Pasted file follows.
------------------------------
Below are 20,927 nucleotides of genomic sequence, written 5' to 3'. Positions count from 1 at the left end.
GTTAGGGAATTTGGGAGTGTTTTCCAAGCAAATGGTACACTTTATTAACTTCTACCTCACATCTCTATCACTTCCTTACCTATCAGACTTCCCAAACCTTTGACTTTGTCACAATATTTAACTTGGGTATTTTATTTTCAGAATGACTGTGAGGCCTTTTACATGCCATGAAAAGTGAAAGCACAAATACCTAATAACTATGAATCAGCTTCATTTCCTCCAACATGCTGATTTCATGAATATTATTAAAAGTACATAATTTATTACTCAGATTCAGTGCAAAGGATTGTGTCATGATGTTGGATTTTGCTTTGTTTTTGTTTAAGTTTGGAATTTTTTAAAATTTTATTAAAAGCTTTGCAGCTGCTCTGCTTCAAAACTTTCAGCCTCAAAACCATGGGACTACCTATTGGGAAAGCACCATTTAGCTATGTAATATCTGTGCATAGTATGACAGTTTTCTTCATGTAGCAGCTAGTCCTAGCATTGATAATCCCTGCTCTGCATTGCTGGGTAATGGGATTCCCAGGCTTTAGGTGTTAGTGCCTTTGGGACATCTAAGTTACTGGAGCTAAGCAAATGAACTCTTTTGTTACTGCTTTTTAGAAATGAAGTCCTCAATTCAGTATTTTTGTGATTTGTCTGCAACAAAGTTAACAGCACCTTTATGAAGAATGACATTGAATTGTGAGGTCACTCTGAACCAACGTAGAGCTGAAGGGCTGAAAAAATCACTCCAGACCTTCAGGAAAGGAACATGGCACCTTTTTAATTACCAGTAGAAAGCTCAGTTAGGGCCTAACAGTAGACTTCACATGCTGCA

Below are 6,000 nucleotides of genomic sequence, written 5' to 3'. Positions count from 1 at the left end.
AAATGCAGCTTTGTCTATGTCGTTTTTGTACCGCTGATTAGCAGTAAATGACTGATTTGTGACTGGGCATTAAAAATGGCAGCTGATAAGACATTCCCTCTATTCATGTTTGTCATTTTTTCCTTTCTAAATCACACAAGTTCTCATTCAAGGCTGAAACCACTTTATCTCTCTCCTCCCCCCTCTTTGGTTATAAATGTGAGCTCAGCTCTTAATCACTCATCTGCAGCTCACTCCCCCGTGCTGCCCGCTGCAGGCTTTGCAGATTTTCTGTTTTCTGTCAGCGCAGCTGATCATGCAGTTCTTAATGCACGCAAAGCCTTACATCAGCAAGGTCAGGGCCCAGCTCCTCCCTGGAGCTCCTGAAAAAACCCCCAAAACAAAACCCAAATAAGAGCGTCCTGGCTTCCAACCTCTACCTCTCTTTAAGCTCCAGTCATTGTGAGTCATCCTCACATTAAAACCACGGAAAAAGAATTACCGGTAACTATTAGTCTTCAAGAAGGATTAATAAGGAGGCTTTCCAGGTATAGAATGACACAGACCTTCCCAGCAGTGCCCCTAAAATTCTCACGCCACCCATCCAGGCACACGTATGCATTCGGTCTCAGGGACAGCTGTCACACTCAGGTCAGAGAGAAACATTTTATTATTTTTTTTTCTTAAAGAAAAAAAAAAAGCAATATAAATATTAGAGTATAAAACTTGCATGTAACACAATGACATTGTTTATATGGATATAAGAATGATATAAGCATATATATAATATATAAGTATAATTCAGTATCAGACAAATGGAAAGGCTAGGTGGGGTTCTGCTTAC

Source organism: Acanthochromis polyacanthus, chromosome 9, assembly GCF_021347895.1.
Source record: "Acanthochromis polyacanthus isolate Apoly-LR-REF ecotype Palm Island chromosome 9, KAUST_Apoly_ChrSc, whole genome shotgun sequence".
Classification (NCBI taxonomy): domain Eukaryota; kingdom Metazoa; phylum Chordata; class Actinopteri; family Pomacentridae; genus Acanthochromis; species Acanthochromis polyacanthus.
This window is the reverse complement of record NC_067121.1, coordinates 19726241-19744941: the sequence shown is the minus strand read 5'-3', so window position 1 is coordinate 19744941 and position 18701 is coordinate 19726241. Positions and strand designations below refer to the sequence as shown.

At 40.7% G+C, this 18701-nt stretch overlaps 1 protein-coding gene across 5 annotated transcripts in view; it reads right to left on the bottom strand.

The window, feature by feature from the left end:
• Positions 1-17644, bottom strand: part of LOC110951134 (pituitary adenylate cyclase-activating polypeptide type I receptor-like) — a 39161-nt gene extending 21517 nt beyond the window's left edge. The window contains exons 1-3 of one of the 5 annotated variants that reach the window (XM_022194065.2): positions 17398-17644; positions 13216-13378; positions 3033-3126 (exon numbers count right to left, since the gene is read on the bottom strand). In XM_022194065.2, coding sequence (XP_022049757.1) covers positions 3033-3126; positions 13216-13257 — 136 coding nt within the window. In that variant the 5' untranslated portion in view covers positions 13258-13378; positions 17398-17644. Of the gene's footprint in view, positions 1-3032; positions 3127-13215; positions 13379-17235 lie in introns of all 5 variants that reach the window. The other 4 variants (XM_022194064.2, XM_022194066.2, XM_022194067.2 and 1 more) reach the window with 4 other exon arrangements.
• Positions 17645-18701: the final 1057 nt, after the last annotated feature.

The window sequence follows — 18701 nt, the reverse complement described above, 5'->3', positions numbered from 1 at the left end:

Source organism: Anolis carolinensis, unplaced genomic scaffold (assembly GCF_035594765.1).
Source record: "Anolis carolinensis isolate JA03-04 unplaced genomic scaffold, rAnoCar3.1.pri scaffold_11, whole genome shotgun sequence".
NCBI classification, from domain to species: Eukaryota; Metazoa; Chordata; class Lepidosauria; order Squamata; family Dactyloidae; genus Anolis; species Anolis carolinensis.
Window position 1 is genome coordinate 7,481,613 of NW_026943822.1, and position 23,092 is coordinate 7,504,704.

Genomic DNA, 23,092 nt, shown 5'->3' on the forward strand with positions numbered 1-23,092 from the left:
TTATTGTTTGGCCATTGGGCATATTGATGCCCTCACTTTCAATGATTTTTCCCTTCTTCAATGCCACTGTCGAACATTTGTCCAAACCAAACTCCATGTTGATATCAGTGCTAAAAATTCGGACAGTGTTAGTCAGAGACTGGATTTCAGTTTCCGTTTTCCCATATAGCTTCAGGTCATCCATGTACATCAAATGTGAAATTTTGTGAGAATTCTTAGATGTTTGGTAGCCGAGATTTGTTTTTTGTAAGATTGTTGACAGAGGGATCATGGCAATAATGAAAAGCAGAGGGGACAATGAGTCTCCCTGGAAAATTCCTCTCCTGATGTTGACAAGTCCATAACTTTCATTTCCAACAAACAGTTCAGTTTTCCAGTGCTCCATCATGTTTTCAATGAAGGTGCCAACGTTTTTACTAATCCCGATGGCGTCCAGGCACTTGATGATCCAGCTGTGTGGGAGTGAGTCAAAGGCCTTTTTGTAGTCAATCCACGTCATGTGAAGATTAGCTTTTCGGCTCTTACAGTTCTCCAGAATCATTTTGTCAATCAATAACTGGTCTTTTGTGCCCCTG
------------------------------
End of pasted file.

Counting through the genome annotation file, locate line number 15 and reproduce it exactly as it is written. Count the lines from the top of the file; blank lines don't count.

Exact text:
Source record: "Anolis carolinensis isolate JA03-04 unplaced genomic scaffold, rAnoCar3.1.pri scaffold_11, whole genome shotgun sequence".